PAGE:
I have recently learned about using powerset construction for conversion of NFA to DFA - however this only seems to be feasible when the number of states we are working with are 3 or less, as $2^k$ seems to grow unmanageable very quickly.

I have a problem with 6 states, meaning that if I were to use powerset construction, I would have 64 states. What is a more efficient way?

  • 3
    $\begingroup$ Please ask only one question per question. $\endgroup$ – adrianN Sep 29 '16 at 13:46
  • $\begingroup$ Editing out question 2). You may ask it separately, but note that we don't do homework solving. What have you tried and where did you get stuck? $\endgroup$ – Raphael Sep 29 '16 at 19:29

Let me mention a variant of the powerset construction. In this variant, we are going to construct only states reachable from the initial state. The way it works is as follows:

  1. Create a list of states to-be-processed, and populate it initially with $\{q_0\}$, where $q_0$ is the initial state of the NFA.

  2. While the to-be-processed list is non-empty, remove a state $S$, and compute all states reachable from $S$ by reading one character. Put any of these which hasn't been encountered yet in the to-be-processed list.

This variant (which I haven't quite specified in full) constructs the powerset automaton restricted to states reachable from the (new) initial state, and runs in time proportional to the resulting number of states (and the alphabet size).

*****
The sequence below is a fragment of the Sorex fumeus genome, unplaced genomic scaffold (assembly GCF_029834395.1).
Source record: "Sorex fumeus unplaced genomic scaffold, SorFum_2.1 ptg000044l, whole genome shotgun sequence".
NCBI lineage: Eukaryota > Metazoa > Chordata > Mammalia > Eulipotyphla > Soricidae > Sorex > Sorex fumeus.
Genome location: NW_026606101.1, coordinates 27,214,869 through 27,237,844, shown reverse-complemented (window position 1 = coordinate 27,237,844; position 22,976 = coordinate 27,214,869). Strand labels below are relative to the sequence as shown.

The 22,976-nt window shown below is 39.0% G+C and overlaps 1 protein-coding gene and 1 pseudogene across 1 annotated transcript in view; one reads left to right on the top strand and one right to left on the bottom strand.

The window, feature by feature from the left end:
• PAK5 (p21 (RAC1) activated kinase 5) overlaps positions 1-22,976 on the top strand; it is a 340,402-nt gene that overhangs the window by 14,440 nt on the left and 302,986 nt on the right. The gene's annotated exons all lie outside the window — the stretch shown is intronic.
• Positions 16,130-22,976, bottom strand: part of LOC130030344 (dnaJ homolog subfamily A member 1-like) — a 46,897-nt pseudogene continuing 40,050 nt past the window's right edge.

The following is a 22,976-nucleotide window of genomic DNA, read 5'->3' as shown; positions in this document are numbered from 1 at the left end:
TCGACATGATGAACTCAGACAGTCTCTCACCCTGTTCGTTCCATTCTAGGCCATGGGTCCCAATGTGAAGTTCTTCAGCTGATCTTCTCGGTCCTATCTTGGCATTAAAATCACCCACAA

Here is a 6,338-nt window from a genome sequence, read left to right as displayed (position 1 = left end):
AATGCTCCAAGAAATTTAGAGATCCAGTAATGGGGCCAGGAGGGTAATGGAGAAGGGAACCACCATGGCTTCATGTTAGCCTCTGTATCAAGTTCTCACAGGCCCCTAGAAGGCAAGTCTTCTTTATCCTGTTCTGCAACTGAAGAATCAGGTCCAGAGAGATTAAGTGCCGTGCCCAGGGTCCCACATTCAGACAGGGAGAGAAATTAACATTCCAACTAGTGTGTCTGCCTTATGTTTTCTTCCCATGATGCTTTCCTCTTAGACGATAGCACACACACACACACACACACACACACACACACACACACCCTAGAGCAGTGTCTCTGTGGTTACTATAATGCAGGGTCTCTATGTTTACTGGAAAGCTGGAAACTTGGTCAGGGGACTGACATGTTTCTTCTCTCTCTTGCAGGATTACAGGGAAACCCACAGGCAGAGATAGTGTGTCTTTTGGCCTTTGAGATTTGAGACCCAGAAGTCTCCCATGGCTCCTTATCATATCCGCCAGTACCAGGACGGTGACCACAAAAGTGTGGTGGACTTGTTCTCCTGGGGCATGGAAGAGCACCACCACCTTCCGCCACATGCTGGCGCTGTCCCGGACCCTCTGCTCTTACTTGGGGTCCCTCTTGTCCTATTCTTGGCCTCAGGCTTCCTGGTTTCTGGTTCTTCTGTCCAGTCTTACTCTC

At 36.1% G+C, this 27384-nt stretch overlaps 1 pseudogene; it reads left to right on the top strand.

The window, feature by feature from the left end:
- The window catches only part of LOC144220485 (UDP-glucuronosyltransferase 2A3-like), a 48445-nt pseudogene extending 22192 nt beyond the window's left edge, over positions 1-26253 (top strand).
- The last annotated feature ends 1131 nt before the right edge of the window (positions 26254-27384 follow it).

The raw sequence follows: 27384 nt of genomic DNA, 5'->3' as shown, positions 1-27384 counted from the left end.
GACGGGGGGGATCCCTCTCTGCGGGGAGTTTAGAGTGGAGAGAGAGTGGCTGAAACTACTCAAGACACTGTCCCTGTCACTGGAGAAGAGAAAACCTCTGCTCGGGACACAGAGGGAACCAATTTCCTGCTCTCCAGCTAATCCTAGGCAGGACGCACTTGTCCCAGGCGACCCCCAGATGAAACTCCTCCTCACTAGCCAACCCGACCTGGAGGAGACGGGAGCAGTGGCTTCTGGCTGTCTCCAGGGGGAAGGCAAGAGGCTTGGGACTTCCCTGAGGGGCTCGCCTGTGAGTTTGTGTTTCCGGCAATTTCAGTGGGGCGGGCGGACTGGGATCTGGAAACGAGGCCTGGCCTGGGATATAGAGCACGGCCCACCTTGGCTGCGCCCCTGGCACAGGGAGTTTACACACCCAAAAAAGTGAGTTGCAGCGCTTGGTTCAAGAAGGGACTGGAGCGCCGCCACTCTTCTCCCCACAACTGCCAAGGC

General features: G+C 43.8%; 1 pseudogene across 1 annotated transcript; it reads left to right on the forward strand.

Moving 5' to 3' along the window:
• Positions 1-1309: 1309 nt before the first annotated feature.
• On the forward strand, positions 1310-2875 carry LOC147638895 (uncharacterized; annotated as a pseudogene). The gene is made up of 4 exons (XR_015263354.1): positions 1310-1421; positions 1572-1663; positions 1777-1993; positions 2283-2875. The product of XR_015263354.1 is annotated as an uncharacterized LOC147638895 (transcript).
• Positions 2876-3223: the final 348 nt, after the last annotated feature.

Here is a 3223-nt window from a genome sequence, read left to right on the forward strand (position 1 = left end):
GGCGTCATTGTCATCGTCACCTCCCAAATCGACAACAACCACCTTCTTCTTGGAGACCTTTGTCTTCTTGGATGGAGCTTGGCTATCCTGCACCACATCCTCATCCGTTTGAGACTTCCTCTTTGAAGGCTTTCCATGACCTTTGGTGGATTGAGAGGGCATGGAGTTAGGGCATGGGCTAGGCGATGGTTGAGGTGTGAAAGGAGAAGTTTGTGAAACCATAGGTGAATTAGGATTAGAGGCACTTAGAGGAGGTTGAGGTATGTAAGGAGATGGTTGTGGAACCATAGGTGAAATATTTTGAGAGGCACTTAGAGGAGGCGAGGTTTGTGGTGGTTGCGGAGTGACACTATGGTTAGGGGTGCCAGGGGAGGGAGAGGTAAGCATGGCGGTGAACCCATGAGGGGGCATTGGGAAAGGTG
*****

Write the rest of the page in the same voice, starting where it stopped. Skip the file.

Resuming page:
The same construction, and indeed the vanilla powerset construction, also works for NFAs with several initial states. The only difference is that we start with the set $Q_0$ of initial states (which is also going to be the initial state of the resulting DFA) rather than with $\{q_0\}$.


In addition to the strategies pointed out in other answers , You can also adopt the method of directly constructing a DFA by determining the number of equivalence classes for your problem which is equal to the number of states in your minimized automaton. However this approach is suitable for problems having few partitions for the strings but produces the results quicker relative to other methods.

  • $\begingroup$ Please edit your answer to (only) answer the remaining question. $\endgroup$ – Raphael Sep 29 '16 at 19:31

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